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First Report of ‘Candidatus Liberibacter psyllaurous’ in Zebra Chip Symptomatic Potatoes from California

    Affiliations
    Authors and Affiliations
    • J. M. Crosslin , USDA-ARS Vegetable and Forage Crops Research Unit, Prosser, WA 99350
    • G. Bester , Frito-Lay, Inc., Plano, TX 75024

      Published Online:https://doi.org/10.1094/PDIS-93-5-0551B

      A disease that severely affects processing potatoes (Solanum tuberosum L.), termed zebra chip (ZC), has been identified in several locations in the United States (Texas, Nebraska, Colorado, Kansas, New Mexico, Arizona, and Nevada), Mexico, and Central America (4). The disease name comes from the rapid oxidative darkening of freshly cut tubers and the dark stripes and blotches that occur in chips processed from infected tubers. Recently, the disorder has been associated with a new ‘Candidatus Liberibacter’ species in New Zealand (3). Also, a bacterium designated ‘Candidatus Liberibacter psyllaurous’ has been identified recently in potato plants with “psyllid yellows” symptoms that resemble foliar symptoms of ZC (2). In the fall of 2008, 10 tubers were received at the Prosser laboratory from a commercial potato grower and five had symptoms characteristic of ZC. The tubers, cv. Dakota Pearl, were grown near Lancaster in southern California. The tubers showed rapid oxidation upon slicing and the sunken stolon attachment characteristic of ZC (4). Nucleic acid was extracted from symptomatic tubers (1) and tested by PCR for ‘Ca. Liberibacter’ species with primer pairs OA2/OI2c (5′-GCGCTTATTTTTAATAGGAGCGGCA-3′ and 5′-GCCTCGCGACTTCGCAACCCAT-3′) and CL514F/R (5′-CTCTAAGATTTCGGTTGGTT-3′ and 5′-TATATCTATCGTTGCACCAG-3′), which amplify from the 16S rDNA and rplJ and rplL ribosomal protein genes, respectively (3). Four of the five tubers with distinct ZC symptoms yielded the expected amplicons with both primer pairs. Two tubers with mild internal discoloration yielded correctly sized amplicons but in lesser amounts than from the severely affected tubers. Nucleic acid from healthy potato tubers yielded no product with these primers. One clone of the 1,168-bp OA2/OI2c amplicon and two clones of the 669-bp CL514F/R amplicon from a strongly positive sample were sequenced in both directions (ACGT, Inc., Wheeling, IL). BLAST alignments of the consensus sequences of the OA2/OI2c and CL514F/R amplicons (GenBank Accessions Nos. FJ498802 and FJ498803, respectively) revealed 100% identity with analogous ‘Ca. Liberibacter’ sequences reported from ZC-symptomatic potatoes in New Zealand (GenBank Accession Nos. EU849020 and EU919514). The OA2/OI2c amplicon was also identical to a sequence of ‘Ca. Liberibacter psyllaurous’ (GenBank Accession No. EU812559) from psyllid yellows-affected potatoes in the United States (2) and also showed a 99% identity with sequences from a ‘Ca. Liberibacter’ species reported in ZC tubers from Kansas (GenBank Accession No. EU921626). Potato crops with symptoms of ZC have been observed previously in California (4), but this is the first identification of ‘Ca. Liberibacter psyllaurous’ from diseased potatoes grown in California. Since ZC was first reported in the mid- to late-1990s, information from potato growers and processors suggests that ZC is becoming more important. The disease has caused millions of dollars in losses, particularly in south Texas (4). The identification of ‘Ca. Liberibacter psyllaurous’ in California provides additional evidence that the disease is increasing in importance in other potato-growing regions.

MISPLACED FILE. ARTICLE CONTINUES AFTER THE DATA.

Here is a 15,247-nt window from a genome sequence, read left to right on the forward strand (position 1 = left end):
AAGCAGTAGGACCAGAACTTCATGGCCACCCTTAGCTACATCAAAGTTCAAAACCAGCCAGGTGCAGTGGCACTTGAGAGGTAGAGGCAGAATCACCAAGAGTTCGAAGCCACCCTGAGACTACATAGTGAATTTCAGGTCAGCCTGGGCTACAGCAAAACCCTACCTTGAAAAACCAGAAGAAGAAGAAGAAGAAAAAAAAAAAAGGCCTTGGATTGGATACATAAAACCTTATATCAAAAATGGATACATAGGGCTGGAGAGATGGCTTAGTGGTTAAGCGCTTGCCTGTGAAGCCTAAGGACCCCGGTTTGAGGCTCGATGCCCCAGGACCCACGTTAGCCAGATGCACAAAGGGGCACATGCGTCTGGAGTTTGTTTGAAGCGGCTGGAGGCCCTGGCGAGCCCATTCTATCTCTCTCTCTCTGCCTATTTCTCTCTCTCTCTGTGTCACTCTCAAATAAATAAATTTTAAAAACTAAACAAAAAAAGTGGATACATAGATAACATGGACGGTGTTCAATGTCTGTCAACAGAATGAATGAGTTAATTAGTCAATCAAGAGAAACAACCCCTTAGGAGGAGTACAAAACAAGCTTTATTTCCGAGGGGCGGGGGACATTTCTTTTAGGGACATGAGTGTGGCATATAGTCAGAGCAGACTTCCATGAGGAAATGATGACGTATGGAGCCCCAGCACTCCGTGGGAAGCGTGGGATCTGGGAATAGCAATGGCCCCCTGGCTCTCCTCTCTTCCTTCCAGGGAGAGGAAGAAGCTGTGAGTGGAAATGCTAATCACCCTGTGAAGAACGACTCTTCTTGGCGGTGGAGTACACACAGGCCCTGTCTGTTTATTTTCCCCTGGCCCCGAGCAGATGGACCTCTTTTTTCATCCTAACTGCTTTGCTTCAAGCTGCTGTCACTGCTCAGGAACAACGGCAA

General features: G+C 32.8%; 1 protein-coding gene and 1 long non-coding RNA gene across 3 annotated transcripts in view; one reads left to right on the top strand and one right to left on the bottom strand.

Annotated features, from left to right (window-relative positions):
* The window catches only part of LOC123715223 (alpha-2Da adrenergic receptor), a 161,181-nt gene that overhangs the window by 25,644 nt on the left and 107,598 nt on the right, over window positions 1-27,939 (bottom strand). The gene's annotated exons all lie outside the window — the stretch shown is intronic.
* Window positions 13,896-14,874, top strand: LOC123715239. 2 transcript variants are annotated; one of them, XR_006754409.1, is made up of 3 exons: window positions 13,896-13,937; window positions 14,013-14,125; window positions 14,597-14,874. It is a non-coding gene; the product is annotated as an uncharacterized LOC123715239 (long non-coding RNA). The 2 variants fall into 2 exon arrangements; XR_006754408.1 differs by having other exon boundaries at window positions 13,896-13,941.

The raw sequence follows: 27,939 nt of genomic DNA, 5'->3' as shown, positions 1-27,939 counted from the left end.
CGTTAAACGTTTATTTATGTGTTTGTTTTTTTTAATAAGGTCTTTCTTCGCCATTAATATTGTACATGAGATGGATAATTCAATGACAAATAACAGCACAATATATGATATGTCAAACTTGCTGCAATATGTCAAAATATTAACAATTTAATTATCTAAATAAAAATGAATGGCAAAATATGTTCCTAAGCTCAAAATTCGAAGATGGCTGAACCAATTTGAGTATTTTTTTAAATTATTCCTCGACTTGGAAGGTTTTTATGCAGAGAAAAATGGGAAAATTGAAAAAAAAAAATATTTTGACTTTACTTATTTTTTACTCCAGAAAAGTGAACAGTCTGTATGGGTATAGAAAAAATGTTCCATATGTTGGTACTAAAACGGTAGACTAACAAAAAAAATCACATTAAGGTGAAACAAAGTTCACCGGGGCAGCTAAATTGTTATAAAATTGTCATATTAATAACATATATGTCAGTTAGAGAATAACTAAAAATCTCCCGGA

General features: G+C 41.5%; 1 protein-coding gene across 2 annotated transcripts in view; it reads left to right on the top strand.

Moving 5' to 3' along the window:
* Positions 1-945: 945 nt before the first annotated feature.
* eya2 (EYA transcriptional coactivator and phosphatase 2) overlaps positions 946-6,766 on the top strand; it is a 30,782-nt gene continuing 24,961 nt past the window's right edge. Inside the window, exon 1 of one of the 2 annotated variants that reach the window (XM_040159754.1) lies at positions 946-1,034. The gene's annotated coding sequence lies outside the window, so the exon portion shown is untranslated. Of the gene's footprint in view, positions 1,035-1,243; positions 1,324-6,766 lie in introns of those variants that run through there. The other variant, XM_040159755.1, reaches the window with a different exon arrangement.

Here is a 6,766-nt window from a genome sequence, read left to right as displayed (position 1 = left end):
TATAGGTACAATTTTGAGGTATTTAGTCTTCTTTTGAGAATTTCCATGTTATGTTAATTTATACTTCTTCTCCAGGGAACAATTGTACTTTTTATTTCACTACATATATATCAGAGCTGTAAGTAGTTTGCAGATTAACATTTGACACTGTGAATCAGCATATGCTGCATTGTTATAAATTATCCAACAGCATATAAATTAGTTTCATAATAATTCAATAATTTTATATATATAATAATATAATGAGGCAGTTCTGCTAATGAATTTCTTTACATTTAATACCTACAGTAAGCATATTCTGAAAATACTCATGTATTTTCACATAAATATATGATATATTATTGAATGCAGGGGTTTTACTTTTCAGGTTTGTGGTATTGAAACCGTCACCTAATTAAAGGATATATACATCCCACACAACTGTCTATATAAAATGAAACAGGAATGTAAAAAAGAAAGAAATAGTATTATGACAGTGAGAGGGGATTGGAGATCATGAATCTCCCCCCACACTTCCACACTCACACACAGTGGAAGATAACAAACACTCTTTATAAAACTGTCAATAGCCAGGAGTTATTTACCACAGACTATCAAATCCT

References: (1) J. M. Crosslin et al. Plant Dis. 90:663, 2006. (2) A. K. Hansen et al. Appl. Environ. Microbiol. 74:5862, 2008. (3) L. W. Liefting et al. Plant Dis. 92:1474, 2008. (4) J. E. Munyaneza et al. Subtrop. Plant Sci. 59:30, 2007.